Next on the menu of marketing offers was a “free home security consultation.” By this point, I knew that Ameren had basically connected me with a telemarketer and told her that I really would not be needing this. I informed her I’d take care of the gas bill myself, and that I was going to disconnect.

Not to be distracted, she asked at the end if she could email me “$100 worth of coupons”. Whatever. It’s a junk account, and I was just ready to get off the phone by that point. I said okay, thnaked her for her time (old habits die hard) and got off the phone.

So seriously – what the hell? Since when did my service call become an opportunity for some third-party to make some money with dubious “services”?

Comments

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  1. aka Cat says:

    Sure, you can dial 911 from any phone with a dial-tone.

    But a year after I disconnected my land line, the line went dead. I called the phone company (from my cell phone) and was told that they always do that a year or so after service is stopped.

  2. magic8ball says:

    This sounds like a sweet deal for somebody – or possibly several somebodies. Once you’ve agreed to let them spam you and send coupons and whatever else, they can claim a business relationship with you and make sales calls to your phone even if your number is on the DNC list.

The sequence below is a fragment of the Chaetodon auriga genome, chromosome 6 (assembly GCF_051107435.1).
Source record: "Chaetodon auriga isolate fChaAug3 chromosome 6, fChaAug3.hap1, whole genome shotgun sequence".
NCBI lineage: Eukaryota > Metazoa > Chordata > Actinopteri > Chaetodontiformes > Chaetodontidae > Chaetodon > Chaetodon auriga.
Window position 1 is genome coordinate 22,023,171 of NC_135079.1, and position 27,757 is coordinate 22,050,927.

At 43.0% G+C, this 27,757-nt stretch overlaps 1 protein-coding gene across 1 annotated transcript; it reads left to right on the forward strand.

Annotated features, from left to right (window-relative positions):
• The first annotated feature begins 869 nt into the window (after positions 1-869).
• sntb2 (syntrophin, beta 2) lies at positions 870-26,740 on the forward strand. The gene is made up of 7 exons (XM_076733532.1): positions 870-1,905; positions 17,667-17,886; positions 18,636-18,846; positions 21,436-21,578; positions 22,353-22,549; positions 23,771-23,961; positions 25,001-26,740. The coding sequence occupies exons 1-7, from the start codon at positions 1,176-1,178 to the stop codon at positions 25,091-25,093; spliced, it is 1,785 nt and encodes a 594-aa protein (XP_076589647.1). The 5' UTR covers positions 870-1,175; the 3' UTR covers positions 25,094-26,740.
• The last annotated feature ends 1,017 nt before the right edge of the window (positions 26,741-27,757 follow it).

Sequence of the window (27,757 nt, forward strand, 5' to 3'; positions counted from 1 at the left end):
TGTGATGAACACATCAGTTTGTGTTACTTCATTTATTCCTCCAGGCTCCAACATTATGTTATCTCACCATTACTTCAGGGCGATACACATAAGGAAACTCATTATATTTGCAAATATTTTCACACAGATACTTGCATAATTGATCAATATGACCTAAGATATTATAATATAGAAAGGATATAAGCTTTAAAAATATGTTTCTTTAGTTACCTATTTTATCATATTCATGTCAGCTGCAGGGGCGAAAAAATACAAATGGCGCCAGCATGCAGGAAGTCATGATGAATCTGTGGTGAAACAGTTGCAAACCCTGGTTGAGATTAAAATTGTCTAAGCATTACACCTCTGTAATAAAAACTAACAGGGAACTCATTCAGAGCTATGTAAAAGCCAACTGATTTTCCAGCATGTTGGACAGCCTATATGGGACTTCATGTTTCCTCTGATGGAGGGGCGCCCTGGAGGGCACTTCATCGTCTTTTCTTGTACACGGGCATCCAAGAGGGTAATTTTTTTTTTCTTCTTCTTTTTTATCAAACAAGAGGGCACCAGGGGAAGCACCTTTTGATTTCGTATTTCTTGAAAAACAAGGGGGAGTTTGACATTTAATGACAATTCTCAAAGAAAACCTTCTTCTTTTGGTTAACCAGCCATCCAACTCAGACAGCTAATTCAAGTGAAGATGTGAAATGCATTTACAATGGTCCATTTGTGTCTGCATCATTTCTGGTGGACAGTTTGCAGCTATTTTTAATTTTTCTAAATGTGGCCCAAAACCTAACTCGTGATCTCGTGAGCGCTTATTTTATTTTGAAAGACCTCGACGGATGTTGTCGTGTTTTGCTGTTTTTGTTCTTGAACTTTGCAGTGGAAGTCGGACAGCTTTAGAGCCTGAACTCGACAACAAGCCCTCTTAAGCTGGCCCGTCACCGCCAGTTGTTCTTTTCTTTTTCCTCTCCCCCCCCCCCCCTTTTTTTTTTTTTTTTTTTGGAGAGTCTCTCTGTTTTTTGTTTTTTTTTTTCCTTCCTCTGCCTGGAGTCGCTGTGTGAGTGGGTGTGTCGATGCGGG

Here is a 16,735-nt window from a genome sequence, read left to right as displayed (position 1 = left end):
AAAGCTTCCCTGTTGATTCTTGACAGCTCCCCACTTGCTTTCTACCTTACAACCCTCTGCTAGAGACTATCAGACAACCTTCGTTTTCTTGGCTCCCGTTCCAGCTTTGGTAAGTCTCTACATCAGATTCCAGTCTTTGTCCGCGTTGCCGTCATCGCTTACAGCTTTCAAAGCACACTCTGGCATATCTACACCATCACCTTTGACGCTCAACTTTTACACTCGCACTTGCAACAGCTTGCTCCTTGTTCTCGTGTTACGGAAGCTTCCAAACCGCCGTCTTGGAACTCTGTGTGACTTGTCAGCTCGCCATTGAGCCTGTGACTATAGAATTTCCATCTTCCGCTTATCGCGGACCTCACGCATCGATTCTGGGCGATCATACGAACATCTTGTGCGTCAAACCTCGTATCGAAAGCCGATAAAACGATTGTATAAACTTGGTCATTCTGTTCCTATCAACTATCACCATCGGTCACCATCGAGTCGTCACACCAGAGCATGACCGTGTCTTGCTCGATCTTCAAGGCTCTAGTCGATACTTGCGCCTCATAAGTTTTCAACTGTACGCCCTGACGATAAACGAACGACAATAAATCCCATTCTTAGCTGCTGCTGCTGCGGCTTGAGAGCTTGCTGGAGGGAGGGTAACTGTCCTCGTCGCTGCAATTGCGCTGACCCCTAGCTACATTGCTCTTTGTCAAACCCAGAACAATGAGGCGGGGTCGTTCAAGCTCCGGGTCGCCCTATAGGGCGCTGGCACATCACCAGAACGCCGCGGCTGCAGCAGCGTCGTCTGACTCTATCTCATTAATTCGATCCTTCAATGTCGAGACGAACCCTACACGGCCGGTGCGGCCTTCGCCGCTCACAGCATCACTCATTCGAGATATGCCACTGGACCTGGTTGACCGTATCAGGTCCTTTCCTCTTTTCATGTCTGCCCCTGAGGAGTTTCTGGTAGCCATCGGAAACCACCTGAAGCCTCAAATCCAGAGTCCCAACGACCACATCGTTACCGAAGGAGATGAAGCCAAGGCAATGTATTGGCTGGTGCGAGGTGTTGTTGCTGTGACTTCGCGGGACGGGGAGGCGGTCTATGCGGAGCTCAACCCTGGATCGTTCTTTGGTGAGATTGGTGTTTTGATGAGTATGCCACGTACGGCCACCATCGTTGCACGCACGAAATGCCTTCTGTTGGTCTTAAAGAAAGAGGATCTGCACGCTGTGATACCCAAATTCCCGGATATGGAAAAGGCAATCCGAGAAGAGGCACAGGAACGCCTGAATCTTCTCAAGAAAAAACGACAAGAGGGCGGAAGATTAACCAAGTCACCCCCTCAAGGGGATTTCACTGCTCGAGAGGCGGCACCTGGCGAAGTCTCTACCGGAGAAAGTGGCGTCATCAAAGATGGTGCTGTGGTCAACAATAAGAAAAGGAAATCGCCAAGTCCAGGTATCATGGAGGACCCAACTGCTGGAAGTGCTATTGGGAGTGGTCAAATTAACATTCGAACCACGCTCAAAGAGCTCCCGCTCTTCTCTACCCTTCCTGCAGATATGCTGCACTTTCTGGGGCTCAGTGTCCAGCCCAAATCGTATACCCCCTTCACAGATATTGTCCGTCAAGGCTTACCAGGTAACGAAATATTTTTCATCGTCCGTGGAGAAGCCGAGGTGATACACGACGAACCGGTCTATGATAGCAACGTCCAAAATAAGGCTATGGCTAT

3. andresb says:

    In Pennsylvania (Pittsburgh) when I cancelled my landline they cut the dial tone right away. No 911, not toll-free, nothin’!

  4. +++Since when did my service call become an opportunity for some third-party to make some money with dubious “services”?+++

    Since Ameren is the 9th level of consumer hell. (I’m with CILCO.) Have they told you about how they’re taking advantage of Illinois’s ill-considered deregulation scheme to put forth the biggest electricity price increases in the state (55% for my area, not counting the increase in “cost of delivery” charges they do every year, which could add up to 150%+ increases in some areas!) despite making excellent profits over the last 5 years? Or about how the State AG has singled out Ameren for monopolistic practices?

    Plus, those jerks still owe me wood chip mulch.

  5. dwarf74 says:

    Yeah, I probably should have been a lot more of a dick. The thing is, I’ve worked in a few different customer service gigs for the past few years (from telephone to insurance), and over time it just became impossible for me to be rude on the phone.

    Hell, I still can’t stop asking my friends if I can do anything else for them near the end of a “Hey, what are you up to?” phone call. Customer service broke my brain.

    Bill

  6. bndocksnt says:

    Wow, that is some sort of scheme they are running. Still, in this day of sales pitches around every corner (I’d like to order a latte without being asked if I want a pastry with it. If I wanted a pastry, I’d order one myself), I can’t say I am surprised to see this approach taken. I would heed magic8ball’s advice and get off their list quickly. Telemarketers are the worst kind of cancer, and once they sink their teeth in, the worst will continue to get worse.